Imagine this; you’ve booked a three-day trip to Miami. Would it make a difference in how you pack, the airline or hotel you select, even your mindset, based on whether the trip was for a vacation or a business meeting? Of course it does, and any reasonable person would start with the purpose of the trip and then plan from there.
With the intense focus on developing personas and mapping the buyers’ journey, many marketers are skipping that first piece of the journey, or the “purpose.” Marketers may know the buyer and their purchase behaviors – but they don’t fully understand their “why” or what motivates them to choose their organization.
Based on research from a group of clients representing hi-tech, financial and information services with more than $1B in revenue, I’ve pulled together four common buyer groups. This is not intended to be “statistically significant,” but rather a framework for considering the uniqueness of buyer motivations. Try matching your customers to the segments (below). They should be easily identifiable and you may find a similar distribution.
Here is a short description of each group.
- The Lucky (10-15%) – prospects that your outbound sales and marketing efforts have reached with the right message at a time when they were open to discussing how you could solve a specific problem or need – a new acquisition.
- The Looker (15-20%) – buyers who are actively searching for information/solution that can help them with a need or problem. They find you and decide to engage in the sales process – a new acquisition.
- The Loyalists (25-30%) – your “champions” that have used your products or services in the past and faithfully bring you with them wherever their career takes them.
- The Legacies – (30-35%) they inherit the existing relationship and may, or may not, be familiar with your products and services.
Each group ventures through the journey and engages with sales and marketing channels with a different mindset and set of motivators. It impacts how they interact with the decision-making group and perhaps, most importantly, their willingness to advocate for your brand and/or product. Hence, why you need to consider their emotional involvement in the process. Why? Because emotions fuel the wheels of motivation; they can drive them forward or put them in reverse.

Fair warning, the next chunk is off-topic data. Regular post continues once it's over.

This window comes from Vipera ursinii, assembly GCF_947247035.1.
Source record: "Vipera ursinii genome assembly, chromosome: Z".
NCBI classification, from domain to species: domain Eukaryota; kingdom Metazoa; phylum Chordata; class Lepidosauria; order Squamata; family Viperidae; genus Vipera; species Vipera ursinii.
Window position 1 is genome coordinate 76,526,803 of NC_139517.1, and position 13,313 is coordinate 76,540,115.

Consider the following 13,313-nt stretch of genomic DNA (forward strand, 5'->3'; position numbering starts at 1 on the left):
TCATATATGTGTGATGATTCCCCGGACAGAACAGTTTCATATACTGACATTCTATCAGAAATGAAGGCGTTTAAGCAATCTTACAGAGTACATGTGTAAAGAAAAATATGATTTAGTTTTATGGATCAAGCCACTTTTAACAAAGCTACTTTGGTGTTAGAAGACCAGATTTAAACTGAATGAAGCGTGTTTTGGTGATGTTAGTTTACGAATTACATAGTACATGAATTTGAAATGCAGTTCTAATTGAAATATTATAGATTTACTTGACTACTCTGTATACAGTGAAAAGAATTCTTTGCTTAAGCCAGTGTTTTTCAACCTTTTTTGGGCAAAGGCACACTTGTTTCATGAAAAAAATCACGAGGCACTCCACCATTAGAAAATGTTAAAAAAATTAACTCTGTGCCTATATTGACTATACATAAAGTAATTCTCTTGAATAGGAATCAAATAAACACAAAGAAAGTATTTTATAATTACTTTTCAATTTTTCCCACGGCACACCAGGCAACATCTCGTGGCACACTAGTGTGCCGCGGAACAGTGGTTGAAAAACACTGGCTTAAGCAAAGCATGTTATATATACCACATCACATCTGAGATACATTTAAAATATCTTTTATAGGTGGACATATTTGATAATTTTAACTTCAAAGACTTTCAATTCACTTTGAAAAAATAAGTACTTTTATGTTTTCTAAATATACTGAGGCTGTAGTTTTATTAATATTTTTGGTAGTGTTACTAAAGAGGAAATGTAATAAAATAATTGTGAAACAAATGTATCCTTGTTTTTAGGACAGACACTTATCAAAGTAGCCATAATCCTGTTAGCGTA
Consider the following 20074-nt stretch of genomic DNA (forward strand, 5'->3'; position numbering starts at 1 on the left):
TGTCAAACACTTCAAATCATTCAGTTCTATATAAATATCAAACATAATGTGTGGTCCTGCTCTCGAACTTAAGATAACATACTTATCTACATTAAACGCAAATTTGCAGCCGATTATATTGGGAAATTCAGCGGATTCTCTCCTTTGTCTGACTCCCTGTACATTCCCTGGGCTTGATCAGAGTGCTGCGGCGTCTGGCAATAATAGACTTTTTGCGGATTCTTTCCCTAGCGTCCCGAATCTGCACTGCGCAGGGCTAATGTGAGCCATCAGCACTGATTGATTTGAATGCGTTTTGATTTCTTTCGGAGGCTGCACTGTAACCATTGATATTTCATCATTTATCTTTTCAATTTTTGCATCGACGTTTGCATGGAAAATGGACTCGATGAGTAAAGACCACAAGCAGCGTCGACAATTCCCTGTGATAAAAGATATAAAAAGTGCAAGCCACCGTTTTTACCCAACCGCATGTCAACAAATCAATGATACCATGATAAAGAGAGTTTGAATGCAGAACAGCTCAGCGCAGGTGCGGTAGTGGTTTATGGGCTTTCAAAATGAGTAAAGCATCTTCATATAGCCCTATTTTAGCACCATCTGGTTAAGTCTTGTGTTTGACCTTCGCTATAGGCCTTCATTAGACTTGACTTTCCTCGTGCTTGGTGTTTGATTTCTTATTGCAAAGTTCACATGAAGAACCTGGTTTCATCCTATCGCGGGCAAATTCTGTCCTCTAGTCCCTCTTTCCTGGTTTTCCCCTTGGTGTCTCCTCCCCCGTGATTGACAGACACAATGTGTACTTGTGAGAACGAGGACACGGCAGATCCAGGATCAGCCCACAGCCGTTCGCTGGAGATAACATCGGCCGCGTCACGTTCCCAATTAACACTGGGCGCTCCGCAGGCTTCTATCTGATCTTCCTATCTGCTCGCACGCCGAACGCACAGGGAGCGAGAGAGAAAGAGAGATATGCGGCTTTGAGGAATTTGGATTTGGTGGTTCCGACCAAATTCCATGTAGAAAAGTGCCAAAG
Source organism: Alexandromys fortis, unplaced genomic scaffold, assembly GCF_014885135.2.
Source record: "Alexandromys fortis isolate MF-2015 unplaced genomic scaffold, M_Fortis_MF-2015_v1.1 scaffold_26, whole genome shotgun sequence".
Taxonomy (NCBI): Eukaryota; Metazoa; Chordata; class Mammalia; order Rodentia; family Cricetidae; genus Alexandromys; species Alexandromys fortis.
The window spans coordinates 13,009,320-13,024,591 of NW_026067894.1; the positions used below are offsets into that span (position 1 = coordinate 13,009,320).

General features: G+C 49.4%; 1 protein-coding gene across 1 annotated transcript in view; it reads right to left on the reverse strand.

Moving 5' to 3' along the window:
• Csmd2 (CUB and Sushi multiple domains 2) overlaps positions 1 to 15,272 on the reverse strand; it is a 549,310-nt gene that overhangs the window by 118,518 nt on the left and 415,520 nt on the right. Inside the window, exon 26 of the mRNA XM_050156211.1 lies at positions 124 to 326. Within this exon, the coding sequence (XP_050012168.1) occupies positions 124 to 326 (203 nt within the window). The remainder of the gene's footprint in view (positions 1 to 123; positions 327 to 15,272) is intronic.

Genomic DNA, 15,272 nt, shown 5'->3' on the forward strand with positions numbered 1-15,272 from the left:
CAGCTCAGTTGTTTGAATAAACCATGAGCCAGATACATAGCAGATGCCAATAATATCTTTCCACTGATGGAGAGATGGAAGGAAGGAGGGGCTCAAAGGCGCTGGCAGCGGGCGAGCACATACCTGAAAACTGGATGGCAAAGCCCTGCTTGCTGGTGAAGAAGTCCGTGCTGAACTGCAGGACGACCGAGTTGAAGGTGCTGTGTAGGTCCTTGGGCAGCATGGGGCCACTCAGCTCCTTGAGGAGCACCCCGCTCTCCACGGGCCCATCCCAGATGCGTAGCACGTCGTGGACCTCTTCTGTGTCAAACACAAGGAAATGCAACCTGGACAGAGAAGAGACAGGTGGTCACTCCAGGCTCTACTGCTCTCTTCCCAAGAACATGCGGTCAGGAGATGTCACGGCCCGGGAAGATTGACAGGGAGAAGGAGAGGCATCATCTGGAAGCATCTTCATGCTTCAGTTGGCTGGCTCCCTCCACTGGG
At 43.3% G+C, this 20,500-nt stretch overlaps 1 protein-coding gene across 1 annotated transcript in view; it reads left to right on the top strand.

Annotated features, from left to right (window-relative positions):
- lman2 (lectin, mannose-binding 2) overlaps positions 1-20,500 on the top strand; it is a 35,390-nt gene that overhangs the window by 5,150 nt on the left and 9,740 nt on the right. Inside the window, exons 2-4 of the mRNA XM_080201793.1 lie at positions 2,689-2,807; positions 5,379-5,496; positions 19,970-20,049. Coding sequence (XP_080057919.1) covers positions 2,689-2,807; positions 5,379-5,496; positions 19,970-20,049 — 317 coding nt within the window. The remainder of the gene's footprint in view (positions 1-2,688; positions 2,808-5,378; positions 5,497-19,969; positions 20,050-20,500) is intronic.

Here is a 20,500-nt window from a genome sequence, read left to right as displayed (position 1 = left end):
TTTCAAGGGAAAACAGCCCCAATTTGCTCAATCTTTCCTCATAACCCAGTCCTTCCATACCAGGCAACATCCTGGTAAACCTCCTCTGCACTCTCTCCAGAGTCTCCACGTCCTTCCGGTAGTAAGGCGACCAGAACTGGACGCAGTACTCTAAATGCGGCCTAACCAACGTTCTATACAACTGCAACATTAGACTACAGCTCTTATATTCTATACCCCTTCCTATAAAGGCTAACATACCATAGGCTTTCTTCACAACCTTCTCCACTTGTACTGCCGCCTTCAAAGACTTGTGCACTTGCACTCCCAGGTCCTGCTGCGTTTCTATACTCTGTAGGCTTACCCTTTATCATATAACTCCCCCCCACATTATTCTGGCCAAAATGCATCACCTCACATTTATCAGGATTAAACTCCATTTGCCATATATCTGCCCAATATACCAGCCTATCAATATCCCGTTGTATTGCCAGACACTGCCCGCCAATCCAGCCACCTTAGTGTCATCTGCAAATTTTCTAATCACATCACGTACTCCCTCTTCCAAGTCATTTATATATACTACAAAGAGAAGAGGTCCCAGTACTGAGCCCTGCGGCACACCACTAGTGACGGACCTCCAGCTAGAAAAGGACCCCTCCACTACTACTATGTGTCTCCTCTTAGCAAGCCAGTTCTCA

Mapping emotional involvement by segment from strongest to weakest will help you develop an engagement strategy. “The Loyalist” group is motivated to advocate for your brand because they feel an emotional connection. It may have been formed by a past experience, or how it makes them feel about themselves and/or their role. CEB calls this “Identity Value.”
Your communication should reinforce their decision to work with you. Any awards or recognition received should be passed along immediately thanking them for their contribution. Any bad news should be quickly communicated and explained via a call, not digitally. Know this group thoroughly, understand their social engagement and make sure to track their career progress. The relationship is personal, so recognize and reward it.
On the opposite end is the “The Legacy” group. Although they inherited the relationship, they may not be motivated to keep it. The potential issue, according to Sirius Decisions 2016 B2B Customer Experience Study, is that “80% of B2B purchasing decisions are influenced by past customer relationships” and that experience, most likely, was not with your organization.
Assume low emotional involvement and do your homework on this audience. Here are some helpful hints on engaging them. We know from our research on the emotions executives experience in their careers that four emotions are always present, 1) excitement, 2) anxiety, 3) confidence, and 4) pride.
The “word cloud” is taken from research on the emotions experienced when an executive moves into a new role. Take advantage of a “Legacy” person being new to the role and leverage the excitement they feel by communicating how your product or service can benefit them professionally, and personally. Additionally, emphasize how your products and/or services may reduce their anxiety or apprehension that comes with the new responsibilities.
“The Looker” is motivated but may not yet be emotionally engaged with your organization. The thrill of discovery quickly fuels emotions. Continue to feed it by understanding their behaviors and journey. Give them reasons to personally connect to your solution or brand. Use insights to teach them something new about their business, needs, and/or their customers.
The “Lucky” become aware much later, and may never really become emotionally involved. For them this may be purely a transactional relationship. Focus on reducing risk that they may associate with making a bad decision. Use industry-specific case studies and customer testimonials to build their confidence in your capabilities.
If you’ve ever said, “I don’t feel like doing it” you get how emotions impact motivation. Your task now is to understand why your customers take the “journey.” Pushing an organization forward to a purchase decision is a struggle. Your advocate will become fatigued along the way. To win, you have to understand the emotions involved at key moments to motivate them to keep moving because at some point, they won’t feel like doing it either.
This post was originally published on this site